continued international efforts to bringBosnian war
crimes suspects to justice, Dutch and British special
forces arrested two Bosnian Croats in the central Bosnian
town of Vitez, 30 miles northwest of Sarajevo. Vlatko
Kupreskic, 39, and Anto Furundzija, 28, were apprehended
at their homes in simultaneous operations in the early
morning hours of 18 December 1997. Folowwing their arrests,
the two suspects were transported to The Hague, The
Netherlands to face formal indictment by theUnited Nations
International War Crimes Tribunal.
Although the Tribunal has not made public its specific
charges, the men were allegedly among at least eight
Croats who participated in a series of massacres in
the Bosnian village of Ahmici and eight other settlements
in April 1993. At least 103 people, including 33 women
and children, died in the slaughter. Furundzija was
additionally wanted for questioning about his role as
commander of "The Jokers", one of two notoriously
brutal paramilitary units operating the Lasva Valley.
To effect the apprehension of both individuals, a small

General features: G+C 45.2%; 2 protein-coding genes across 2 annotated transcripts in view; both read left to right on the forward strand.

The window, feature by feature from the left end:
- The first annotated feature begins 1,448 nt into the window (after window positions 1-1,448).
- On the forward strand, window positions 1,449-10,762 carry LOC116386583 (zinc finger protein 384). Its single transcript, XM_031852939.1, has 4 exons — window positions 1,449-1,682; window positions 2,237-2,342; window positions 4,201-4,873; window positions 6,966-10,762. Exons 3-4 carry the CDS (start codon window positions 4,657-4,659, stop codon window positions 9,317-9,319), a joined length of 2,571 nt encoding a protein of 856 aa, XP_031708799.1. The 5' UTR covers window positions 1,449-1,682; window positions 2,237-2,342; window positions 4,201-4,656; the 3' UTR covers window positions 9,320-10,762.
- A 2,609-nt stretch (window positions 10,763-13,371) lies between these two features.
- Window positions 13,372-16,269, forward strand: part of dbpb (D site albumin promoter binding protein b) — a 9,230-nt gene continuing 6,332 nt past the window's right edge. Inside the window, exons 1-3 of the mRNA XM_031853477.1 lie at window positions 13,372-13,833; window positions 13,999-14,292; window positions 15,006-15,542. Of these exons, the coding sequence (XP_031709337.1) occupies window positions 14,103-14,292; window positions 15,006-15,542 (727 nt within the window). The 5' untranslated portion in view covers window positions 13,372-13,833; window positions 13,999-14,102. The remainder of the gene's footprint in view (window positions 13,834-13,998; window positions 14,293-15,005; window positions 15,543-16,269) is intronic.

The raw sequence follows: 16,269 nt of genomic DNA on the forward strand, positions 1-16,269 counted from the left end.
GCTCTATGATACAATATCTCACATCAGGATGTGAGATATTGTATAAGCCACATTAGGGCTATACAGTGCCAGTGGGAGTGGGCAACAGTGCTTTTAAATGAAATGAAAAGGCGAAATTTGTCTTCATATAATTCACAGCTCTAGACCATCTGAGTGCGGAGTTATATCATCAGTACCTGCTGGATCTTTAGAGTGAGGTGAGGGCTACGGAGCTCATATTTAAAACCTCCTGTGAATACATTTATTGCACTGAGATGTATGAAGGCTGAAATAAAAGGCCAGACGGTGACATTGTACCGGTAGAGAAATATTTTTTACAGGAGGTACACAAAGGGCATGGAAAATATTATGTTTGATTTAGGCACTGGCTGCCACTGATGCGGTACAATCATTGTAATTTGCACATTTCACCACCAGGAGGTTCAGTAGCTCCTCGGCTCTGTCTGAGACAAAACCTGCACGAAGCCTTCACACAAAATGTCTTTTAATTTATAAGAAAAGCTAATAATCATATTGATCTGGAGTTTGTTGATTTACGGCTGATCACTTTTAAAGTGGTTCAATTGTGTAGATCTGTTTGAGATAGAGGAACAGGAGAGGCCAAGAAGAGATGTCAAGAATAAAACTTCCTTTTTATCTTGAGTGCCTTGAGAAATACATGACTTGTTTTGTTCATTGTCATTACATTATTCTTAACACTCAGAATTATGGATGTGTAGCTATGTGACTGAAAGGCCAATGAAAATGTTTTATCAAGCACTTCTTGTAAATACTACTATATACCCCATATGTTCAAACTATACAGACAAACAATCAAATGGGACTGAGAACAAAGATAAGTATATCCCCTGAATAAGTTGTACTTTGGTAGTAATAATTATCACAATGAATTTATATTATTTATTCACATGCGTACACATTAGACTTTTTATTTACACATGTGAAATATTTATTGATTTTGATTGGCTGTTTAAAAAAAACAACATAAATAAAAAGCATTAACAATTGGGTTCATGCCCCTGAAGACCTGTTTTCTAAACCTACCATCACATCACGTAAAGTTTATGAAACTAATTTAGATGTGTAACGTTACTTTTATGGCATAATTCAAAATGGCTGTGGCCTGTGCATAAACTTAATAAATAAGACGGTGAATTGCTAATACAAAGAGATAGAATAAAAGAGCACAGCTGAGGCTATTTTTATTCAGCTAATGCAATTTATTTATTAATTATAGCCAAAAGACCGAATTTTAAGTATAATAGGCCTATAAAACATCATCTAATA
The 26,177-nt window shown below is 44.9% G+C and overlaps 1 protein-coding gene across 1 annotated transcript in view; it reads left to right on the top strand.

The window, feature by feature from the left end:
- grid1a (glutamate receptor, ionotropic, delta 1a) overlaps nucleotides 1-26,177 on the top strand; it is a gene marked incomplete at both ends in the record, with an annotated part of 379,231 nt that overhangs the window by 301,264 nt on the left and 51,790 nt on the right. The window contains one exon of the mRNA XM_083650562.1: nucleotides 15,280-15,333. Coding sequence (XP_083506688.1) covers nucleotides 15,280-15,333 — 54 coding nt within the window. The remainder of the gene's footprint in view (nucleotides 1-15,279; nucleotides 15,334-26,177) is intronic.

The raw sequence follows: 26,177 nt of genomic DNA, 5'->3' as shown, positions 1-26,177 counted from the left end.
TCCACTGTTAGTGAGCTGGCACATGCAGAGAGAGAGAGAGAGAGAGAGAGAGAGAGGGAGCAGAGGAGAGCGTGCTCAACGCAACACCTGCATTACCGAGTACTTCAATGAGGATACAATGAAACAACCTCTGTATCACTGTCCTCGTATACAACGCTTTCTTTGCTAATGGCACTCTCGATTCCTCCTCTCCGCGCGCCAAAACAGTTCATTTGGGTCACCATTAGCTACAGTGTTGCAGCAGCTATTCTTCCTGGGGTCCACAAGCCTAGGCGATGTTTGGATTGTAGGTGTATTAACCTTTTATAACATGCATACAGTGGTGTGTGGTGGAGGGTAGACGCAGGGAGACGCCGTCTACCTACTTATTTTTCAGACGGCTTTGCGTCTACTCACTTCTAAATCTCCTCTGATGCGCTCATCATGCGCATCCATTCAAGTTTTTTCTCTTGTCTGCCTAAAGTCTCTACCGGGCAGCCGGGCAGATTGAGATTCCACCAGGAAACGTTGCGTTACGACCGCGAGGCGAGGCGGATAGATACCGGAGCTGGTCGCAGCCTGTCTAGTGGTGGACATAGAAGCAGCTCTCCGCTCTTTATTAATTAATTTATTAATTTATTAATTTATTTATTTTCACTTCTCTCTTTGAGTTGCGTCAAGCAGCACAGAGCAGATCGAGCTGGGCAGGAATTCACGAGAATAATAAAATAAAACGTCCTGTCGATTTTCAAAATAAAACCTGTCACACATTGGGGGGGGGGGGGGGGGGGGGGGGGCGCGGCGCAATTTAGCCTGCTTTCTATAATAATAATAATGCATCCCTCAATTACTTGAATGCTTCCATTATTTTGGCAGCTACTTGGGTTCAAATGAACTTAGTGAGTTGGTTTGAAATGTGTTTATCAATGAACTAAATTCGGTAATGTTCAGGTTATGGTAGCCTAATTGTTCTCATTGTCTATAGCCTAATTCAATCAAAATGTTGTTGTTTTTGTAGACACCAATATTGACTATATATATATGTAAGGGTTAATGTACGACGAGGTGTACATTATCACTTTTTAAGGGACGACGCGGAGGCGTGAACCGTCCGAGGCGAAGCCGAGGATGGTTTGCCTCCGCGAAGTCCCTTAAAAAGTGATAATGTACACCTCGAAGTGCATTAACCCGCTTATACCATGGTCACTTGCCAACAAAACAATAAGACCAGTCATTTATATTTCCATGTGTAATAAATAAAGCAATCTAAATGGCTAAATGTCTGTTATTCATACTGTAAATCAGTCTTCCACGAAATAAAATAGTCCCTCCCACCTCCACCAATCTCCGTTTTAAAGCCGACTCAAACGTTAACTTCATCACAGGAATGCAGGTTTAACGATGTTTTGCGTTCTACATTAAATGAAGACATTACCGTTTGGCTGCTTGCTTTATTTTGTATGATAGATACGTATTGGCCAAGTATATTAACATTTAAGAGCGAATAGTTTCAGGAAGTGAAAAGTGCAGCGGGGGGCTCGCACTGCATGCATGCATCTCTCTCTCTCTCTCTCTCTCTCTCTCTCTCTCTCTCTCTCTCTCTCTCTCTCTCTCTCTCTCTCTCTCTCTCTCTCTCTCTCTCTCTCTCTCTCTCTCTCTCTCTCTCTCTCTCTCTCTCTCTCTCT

team of commandos from the Dutch 108th Special Forces
Company was inserted by helicopter near the town of
Vitez just days prior to the operation. This team joined
two troops from Great Britain's 22 Special Air Service
(SAS) already operating in Bosnia. Pairs of 108th operators
then set up covert observation posts near the suspects'
homes and conducted surveillance to establish the mens
patterns of movement and behavior. Immediately prior
to the operation to arrest Kupresikic, telephone lines
to his home were severed and the family's nightwatchman
was tied up and gagged. With the exterior secured, a
dynamic entry into the home was conducted minutes later
with the use of an explosive device at the front door,
followed by tear gas and stun grenades. These diversionary
tools were not entirely effective, however, and Kupreskic
managedto grab an automatic weapon and engage the commandos.
In the brief firefightthat followed, Kupreskic was wounded
in the arm, shoulder, and leg. Noneof the assault team
was seriously injured.
The arrest of Furundzija, in a different section of
Vitez, was nearlyaborted when surveillance observed
him driving past his house shortly after midnight. Fears